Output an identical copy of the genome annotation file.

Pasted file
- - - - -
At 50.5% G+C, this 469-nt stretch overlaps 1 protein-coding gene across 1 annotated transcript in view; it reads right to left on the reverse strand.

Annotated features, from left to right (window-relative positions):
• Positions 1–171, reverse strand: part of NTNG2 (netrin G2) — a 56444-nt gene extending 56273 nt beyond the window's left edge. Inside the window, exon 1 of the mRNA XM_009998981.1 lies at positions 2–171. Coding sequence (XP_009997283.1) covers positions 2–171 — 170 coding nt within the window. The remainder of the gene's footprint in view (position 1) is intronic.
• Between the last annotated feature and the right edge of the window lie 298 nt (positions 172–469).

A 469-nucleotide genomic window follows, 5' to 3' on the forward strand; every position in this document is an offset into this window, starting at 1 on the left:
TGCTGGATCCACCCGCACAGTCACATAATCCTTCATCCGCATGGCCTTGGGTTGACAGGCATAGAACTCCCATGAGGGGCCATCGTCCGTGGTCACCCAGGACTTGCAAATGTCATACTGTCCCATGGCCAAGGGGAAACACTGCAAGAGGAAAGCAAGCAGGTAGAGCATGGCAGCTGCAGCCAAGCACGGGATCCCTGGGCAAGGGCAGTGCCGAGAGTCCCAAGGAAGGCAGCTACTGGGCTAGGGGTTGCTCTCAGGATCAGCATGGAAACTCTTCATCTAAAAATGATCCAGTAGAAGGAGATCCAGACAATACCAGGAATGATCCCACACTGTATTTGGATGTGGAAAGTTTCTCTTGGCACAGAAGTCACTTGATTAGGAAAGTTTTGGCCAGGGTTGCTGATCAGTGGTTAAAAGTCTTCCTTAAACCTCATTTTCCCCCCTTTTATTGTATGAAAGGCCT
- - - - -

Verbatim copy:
At 50.5% G+C, this 469-nt stretch overlaps 1 protein-coding gene across 1 annotated transcript in view; it reads right to left on the reverse strand.

Annotated features, from left to right (window-relative positions):
• Positions 1–171, reverse strand: part of NTNG2 (netrin G2) — a 56444-nt gene extending 56273 nt beyond the window's left edge. Inside the window, exon 1 of the mRNA XM_009998981.1 lies at positions 2–171. Coding sequence (XP_009997283.1) covers positions 2–171 — 170 coding nt within the window. The remainder of the gene's footprint in view (position 1) is intronic.
• Between the last annotated feature and the right edge of the window lie 298 nt (positions 172–469).

A 469-nucleotide genomic window follows, 5' to 3' on the forward strand; every position in this document is an offset into this window, starting at 1 on the left:
TGCTGGATCCACCCGCACAGTCACATAATCCTTCATCCGCATGGCCTTGGGTTGACAGGCATAGAACTCCCATGAGGGGCCATCGTCCGTGGTCACCCAGGACTTGCAAATGTCATACTGTCCCATGGCCAAGGGGAAACACTGCAAGAGGAAAGCAAGCAGGTAGAGCATGGCAGCTGCAGCCAAGCACGGGATCCCTGGGCAAGGGCAGTGCCGAGAGTCCCAAGGAAGGCAGCTACTGGGCTAGGGGTTGCTCTCAGGATCAGCATGGAAACTCTTCATCTAAAAATGATCCAGTAGAAGGAGATCCAGACAATACCAGGAATGATCCCACACTGTATTTGGATGTGGAAAGTTTCTCTTGGCACAGAAGTCACTTGATTAGGAAAGTTTTGGCCAGGGTTGCTGATCAGTGGTTAAAAGTCTTCCTTAAACCTCATTTTCCCCCCTTTTATTGTATGAAAGGCCT